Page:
Whether the band would allow a brand to be associated with them in a broader way is a big question, but if a marketer were lucky enough to get the opportunity, they'd certainly be generating a "Whole Lotta Love" with consumers.

Collaborations That Defy Labels

Harvest Plans to Eschew Record Industry to Let Brands Fund New Music

Posted originally by Mike Tunnicliffe on 12.05.07 @ 10:29 AM

Harvest, a new London-based brand-music partnership company, has come up with a novel way to unite corporate brands with established global musical acts.

Brands will fund the recording, production, marketing, promotion and the release of an album -- all without the need for a record label. The music can then be distributed in any way possible, at any price, even given away free or offered as part of any number of deals.

Under the plan, artists will retain copyrights to any new material while being paid a fee for allowing their intellectual property to be used for promotion. The brand could then use artist's image and new music in advertising, sponsor a tour or even look into alternative means of distributing an act's album, a la The Mail on Sunday's recent Prince and Travis album giveaways in the UK.

Harvest, headed by Ric Salmon, a former A&R executive at Warner Music, has nabbed some impressive senior executive talent, including former chairman and CEO, Warner Music International, Paul Rene-Albertini, UK Music VC Edge Group founder David Glick and Naked Communications' Matt Jagger, who headed Naked Ventures.

More Automotive Brands Taking Entertainment on the Road

Ford, Volvo Grab High-Def Radio Dial

Posted by Mike Tunnicliffe on Ad Age Songs For Soap12.03.07 @ 12:24 PM

Last week Volvo and Ford Motor Company announced significant new developments in their dashboard installation programs.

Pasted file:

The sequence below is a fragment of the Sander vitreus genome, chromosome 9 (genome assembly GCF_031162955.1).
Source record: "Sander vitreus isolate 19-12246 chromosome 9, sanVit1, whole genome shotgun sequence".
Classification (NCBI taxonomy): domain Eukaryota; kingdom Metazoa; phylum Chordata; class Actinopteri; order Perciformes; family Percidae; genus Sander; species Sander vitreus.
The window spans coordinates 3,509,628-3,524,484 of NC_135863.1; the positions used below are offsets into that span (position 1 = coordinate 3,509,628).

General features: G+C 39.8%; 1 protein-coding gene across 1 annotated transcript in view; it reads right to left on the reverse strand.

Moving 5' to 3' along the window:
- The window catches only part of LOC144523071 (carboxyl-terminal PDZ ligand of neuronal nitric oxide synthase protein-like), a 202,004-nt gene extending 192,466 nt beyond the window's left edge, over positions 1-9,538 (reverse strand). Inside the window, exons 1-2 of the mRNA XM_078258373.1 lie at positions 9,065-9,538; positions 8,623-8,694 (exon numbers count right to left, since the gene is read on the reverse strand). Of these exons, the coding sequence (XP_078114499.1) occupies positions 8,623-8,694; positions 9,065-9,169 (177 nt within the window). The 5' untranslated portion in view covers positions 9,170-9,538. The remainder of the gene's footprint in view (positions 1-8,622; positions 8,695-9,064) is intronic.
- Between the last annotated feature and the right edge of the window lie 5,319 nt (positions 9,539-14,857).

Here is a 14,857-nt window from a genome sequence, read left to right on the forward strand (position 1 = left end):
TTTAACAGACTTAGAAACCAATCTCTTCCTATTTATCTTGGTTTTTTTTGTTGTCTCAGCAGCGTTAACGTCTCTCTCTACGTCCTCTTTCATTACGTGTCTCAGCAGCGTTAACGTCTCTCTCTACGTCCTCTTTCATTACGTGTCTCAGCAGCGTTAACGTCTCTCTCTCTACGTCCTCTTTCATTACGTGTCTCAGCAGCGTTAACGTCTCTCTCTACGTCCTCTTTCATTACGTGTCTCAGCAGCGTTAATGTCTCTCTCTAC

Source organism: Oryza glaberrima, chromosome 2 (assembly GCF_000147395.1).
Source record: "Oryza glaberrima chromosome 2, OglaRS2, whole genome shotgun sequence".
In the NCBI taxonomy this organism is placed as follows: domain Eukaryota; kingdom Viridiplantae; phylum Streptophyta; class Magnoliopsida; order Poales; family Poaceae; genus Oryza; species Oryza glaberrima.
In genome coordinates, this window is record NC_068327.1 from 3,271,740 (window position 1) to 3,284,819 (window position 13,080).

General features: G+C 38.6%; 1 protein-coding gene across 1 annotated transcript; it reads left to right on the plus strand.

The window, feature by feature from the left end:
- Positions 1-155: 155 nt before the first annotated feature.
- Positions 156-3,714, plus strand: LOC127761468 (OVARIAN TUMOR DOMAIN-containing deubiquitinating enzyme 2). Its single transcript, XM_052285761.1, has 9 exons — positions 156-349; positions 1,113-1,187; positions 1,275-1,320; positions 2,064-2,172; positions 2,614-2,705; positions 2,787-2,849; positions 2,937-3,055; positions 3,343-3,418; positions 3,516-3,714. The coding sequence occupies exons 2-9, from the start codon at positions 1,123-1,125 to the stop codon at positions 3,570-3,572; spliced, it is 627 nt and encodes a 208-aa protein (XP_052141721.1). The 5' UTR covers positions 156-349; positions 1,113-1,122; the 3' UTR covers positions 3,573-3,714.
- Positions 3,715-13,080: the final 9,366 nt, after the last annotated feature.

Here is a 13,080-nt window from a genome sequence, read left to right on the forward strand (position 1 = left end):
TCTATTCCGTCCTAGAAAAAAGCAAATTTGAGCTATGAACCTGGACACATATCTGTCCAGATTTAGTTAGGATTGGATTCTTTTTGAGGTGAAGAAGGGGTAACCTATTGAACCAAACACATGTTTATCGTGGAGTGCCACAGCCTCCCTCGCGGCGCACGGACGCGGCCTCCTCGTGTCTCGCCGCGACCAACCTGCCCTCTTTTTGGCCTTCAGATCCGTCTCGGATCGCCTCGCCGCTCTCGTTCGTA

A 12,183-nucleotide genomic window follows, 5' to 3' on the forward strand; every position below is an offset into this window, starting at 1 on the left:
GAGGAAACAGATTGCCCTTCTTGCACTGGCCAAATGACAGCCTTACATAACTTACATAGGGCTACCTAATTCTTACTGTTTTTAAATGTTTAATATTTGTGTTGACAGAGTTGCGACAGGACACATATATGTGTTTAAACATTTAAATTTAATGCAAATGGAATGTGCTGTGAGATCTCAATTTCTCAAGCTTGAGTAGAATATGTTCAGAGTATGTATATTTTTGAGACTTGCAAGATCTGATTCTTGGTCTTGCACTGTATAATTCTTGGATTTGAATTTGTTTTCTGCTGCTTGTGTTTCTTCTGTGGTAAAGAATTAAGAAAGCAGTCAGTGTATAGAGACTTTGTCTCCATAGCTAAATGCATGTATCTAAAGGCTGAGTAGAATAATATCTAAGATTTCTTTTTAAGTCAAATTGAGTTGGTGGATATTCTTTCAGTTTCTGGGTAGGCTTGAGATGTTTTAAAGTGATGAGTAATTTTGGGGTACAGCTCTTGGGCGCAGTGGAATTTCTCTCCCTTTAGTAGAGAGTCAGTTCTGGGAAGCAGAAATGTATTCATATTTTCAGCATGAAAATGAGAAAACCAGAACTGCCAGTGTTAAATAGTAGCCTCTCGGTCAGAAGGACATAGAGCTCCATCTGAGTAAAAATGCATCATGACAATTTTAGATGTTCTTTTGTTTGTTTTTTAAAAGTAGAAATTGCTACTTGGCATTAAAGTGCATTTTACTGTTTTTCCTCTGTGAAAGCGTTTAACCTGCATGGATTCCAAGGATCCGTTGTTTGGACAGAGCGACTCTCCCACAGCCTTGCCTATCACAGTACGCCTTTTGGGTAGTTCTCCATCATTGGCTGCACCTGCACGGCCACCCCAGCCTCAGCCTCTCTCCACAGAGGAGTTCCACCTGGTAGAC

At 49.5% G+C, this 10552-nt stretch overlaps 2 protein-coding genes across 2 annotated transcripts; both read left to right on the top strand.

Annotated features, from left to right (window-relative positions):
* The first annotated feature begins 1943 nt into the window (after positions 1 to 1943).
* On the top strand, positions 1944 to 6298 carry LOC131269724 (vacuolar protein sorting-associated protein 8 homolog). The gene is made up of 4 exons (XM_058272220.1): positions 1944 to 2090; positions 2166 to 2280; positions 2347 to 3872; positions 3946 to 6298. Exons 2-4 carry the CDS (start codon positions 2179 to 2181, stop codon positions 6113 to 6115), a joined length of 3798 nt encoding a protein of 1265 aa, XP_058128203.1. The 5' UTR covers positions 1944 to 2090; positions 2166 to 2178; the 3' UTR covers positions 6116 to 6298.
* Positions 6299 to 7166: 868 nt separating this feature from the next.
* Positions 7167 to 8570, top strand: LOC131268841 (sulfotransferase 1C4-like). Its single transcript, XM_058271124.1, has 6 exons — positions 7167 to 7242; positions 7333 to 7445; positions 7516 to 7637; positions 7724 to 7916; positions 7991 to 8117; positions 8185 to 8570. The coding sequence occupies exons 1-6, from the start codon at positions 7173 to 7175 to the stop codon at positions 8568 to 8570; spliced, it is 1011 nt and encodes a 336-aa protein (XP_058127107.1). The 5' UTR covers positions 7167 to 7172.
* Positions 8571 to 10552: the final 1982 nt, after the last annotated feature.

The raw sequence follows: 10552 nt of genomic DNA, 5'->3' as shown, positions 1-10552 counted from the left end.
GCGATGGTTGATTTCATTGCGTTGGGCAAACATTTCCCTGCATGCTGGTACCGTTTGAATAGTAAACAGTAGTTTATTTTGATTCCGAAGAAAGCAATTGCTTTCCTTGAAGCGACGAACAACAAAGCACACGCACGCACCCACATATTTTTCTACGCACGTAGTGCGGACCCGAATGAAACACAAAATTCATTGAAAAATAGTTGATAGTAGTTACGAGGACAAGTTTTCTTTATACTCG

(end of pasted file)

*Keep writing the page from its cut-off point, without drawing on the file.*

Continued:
Volvo is embracing next generation HD Technology, which will let drivers listen to subscription-free high-definition broadcasting, currently available on more than 1,500 U.S. AM and FM radio stations and some 700 free "HD2 multicast" channels on the FM dial. In addition to the sound-quality improvement, Volvo says, traffic and weather updates, song information and emergency alerts can be displayed on the radio's screen. This will give BMW some competition in the HD radio space, where it has been fitting the radios as a standard feature since 2004 on selected models and across the whole fleet this year.

Meanwhile, Ford is expanding its roll-out of factory-fitted Sirius satellite receivers across all models. The company has already installed over 1 million to date, but is still far behind GM, who put its 1 millionth XM Satellite receiver in a car way back in 2004.

All of this is great news for consumers, who have an ever-increasing supply of high-quality programming on channels that cover all musical tastes and genres from bluegrass to classical, as well as numerous talk stations. It's also good news for brands. Although limited on most satellite and some HD channels, advertising on high-def radio can provide better-targeted and higher-quality opportunities to get brand messages across. So both brands and consumers can enjoy the car ride ... until they invent a TiVo for HD radio.

Saturday, December 1, 2007


It's always difficult to get good examples of what's happening in this space , so as part of a series of presentations that I've put together for VC's, artists, clients and agencies I've collected a number of case studies and examples. This film shows some of the more interesting examples that I've come across.
I'd be happy to talk in more detail to clients, agencies or artists about this area, so please feel free to contact me: or by phone on + 1 917 362 6874